Collectable toy cars, jewelry and many other items were on sale at GCC’s upper lot swap meet, as a variety of customers and merchants united for the day in search for either a bargain or a profit.
There was a steady pace of activity March 15 as potential buyers surveyed 70,000 square feet of space showcasing rare antiques, pottery, paintings and more. Many of the visitors, older than the average GCC student, have attended this swap meet for most of its 14-year existence.
Ted Julian, a vendor retired from working in the oil fields, stated that he does not normally sell at this swap meet, but that his family had drafted him for the day. He said the original reason his family began selling at the swap meet was to get rid of old, used items.
“That’s how it started out – to get the crap out of the attics,” Julian said.
Other vendors have attended the swap meet regularly for years and have befriended the customers.
Earl Wilson, a vendor who retired from the Marine Corps after 21 years of service, said that he recognizes most of the people every month who stop by to check out his old books and albums.
Wilson explained the difference between Glendale’s swap meet and the Melrose Trading Post, where he is also a regular vendor.
“I go to Melrose and they’re a different clientele,” Wilson said. “They’re a younger crowd. mostly yuppies, musicians and so-called actors. Over here the buyers are mostly older and they’re looking for real collectables.
The Melrose Trading Post is held every Sunday and averages from about 3,000 to 4,000 attendees compared to GCC’s 2,500.
“You can take a real nice piece of pottery over there [Melrose] and they wouldn’t even know what they’re looking at,” Wilson said. “Over here they do. It’s a whole different ball game.”
According to Jon Harris, who is from the community services department on the Garfield campus and program assistant of the swap meet, the reason for having a swap meet is to raise money for the general funds of the college.
When GCC sells a booth (three consecutive parking stalls, 25 by 15 feet), the money goes directly to the college. However, actual profit by the vendors stays with the vendors.
Other vendors, such as Richard Arnold, are new at the prospect of selling at the college. Arnold specializes in selling Wedgwood pottery, which has been around since 1769.
Most of his pieces have a single-tone color (blue being the most common) with a white decor symbolizing historical events.
“I’ve been collecting it for years,” Arnold said, proud of his collection which spans from simple tea cups to large bowls. “I picked them up mostly on my travels.”
Arnold mentioned that on the previous weekend he attended the Rose Bowl swap meet but did not sell as much as he had at this swap meet. Perhaps that was due to the fact that older customers are more interested in pottery, or maybe it is because he sells at bargain prices.
“I sell way below the normal pricing,” Arnold said. Then when a middle-aged couple wandered by his collection, he did not miss the opportunity to make a sale, “That bowl goes for about $350, but I sell it for $100.”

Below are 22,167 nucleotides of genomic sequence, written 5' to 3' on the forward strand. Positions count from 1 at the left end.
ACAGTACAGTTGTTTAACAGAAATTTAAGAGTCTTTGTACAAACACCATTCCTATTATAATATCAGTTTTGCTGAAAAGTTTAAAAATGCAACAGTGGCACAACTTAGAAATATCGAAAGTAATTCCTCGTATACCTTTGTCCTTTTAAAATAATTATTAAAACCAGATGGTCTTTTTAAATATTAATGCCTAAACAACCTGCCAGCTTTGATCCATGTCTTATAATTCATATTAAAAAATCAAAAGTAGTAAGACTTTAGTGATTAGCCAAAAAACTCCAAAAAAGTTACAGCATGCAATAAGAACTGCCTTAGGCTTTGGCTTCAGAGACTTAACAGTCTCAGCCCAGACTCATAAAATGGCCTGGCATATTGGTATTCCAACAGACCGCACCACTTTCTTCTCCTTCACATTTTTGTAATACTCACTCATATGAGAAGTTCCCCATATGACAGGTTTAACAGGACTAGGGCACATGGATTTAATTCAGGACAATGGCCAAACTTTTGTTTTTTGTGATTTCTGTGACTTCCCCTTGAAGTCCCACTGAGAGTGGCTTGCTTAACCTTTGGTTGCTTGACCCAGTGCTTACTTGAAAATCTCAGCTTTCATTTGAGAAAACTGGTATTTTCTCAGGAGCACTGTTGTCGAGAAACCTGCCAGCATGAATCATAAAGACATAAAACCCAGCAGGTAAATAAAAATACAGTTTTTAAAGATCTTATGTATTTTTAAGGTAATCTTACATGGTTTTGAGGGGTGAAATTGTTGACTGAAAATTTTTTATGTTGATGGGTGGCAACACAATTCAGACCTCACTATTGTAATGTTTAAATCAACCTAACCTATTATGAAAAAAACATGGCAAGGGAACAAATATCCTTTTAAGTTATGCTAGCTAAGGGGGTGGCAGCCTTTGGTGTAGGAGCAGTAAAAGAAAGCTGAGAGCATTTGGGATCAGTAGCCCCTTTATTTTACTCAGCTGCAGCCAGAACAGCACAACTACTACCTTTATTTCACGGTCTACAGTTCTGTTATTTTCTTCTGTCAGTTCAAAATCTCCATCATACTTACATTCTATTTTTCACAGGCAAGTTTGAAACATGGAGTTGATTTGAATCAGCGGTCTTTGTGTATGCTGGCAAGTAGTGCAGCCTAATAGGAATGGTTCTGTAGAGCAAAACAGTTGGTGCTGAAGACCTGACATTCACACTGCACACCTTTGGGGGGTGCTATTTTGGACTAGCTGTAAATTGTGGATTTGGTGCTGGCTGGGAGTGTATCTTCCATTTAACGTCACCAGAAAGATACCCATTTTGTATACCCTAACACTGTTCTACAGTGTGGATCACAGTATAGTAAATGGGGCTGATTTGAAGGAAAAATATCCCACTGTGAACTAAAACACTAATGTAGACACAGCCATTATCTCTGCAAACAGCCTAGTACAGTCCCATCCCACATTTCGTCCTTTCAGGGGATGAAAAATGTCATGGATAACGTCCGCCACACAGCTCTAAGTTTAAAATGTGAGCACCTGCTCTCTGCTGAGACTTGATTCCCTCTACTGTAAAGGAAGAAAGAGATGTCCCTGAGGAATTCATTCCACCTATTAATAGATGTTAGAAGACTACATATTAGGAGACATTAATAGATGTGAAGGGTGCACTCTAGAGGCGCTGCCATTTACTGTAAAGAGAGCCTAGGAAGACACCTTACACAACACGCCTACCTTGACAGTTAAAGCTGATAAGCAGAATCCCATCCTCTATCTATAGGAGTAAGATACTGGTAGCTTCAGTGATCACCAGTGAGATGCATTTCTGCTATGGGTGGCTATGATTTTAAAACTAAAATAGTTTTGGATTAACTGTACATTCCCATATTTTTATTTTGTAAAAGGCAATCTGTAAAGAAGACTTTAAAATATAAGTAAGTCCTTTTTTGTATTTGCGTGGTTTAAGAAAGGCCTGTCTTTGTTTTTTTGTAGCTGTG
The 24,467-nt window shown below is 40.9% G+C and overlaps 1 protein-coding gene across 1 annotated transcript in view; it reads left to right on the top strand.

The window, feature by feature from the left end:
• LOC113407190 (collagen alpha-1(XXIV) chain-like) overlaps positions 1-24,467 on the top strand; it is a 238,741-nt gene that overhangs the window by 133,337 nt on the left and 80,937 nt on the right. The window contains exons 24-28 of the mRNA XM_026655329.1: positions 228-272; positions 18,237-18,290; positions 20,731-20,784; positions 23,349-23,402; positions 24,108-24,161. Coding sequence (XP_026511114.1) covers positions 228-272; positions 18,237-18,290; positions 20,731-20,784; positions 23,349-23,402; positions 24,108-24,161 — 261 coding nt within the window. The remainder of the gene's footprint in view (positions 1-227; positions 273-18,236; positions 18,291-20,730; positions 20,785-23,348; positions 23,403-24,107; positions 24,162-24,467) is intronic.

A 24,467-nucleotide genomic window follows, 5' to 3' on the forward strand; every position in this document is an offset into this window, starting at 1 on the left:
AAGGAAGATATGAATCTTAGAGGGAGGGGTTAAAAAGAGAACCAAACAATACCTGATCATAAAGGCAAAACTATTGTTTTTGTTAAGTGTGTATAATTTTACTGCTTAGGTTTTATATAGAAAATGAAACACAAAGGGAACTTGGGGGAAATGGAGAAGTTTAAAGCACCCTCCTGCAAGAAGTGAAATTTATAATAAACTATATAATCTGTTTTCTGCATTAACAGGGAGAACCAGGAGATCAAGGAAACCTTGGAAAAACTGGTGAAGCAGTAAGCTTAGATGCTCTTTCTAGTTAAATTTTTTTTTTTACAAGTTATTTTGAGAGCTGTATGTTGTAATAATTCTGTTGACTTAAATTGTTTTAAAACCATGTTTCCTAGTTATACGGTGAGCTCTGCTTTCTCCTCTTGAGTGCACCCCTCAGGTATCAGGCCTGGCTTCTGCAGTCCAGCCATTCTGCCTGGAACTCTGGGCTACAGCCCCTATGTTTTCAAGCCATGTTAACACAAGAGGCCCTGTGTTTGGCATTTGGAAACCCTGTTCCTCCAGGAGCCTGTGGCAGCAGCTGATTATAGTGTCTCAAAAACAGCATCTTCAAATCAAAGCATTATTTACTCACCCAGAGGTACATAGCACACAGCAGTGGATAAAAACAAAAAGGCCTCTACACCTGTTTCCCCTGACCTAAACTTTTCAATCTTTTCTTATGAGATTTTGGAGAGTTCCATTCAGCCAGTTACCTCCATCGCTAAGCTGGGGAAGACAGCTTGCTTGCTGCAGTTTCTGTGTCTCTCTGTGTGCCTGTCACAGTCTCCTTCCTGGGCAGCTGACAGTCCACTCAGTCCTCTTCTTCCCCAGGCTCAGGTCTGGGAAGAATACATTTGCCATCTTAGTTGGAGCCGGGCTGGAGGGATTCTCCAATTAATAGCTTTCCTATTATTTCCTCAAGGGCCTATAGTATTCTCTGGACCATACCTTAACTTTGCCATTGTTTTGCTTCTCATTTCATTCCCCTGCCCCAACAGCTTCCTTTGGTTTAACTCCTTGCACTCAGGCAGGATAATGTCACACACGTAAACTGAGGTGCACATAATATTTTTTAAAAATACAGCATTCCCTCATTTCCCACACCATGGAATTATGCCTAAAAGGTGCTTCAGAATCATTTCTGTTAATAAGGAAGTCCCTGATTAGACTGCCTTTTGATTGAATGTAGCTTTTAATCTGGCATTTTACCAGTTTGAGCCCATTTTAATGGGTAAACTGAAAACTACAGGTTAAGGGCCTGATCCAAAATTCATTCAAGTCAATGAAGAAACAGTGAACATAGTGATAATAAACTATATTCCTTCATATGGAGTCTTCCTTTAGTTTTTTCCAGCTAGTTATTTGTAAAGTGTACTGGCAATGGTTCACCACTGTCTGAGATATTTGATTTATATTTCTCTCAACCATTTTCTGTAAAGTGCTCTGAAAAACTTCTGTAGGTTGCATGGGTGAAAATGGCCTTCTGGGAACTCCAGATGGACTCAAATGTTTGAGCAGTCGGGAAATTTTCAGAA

All of the vendors (whether they sell once a year or all 12 times a year) are required by state law to hold a valid re-seller’s permit and pay sales tax to the State Board of Equalization on all items, new or used, sold on the premises.
However, occasional sellers (those who clear their closets and garages of their own used items) are not required to have a seller’s permit.
Being an occasional seller is how some of the long-timers became regulars at the swap meet and many of the vendors have a large collection of items on sale. Julian’s 15-by-25 foot set-up is an example.
“Personally, I’ve been trying to sell those books,” Julian said, signaling to a pile of novels that had an elderly couple’s attention. “Now my son, he collects these toys, and these are popular.”
“That airplane,” Julian continued, pointing to an old weathered-down tin plane, “looks to me like a piece of junk, but [my son] wants $80 for it because it’s rare.”
Julian then walked over to a wooden sewing machine he owned and examined it for a bit. “I don’t even know if it still works,” he said. When asked for the price on it, he replied, “I was going to ask for $50, but if anyone offers a deal, they probably got it.”
Julian went on to discuss the origin of his items. “These silver plates are prizes my daughters used to ride horses with in the shows,” he said. “I don’t know if they’re worth much, but I’m trying to get five bucks a piece for them.”
When asked if there’s anything he doesn’t like about the swap meet, Julian responded, “I don’t like getting up early in the morning. I froze my ass off all morning long.”
Vendors are admitted at 6 a.m. and early-bird parking is $5 from 6 to 8 a.m. Preferred parking in the parking structure is $2.
The event is held the third Sunday of every month from 8 a.m. to 3 p.m. The next swap meet will be held on April 19.
To obtain a dealer space, applicants must pre-register by paying a fee of $40 and complete the forms no later than 12:30 p.m. on the Wednesday prior to the weekend of the event. Registering the same day will drive the cost up to $50.
For any questions regarding the event, contact Harris at (818) 240-1000, ext. 5805. Swap meet office hours are Monday through Thursday, from 1:30 p.m. to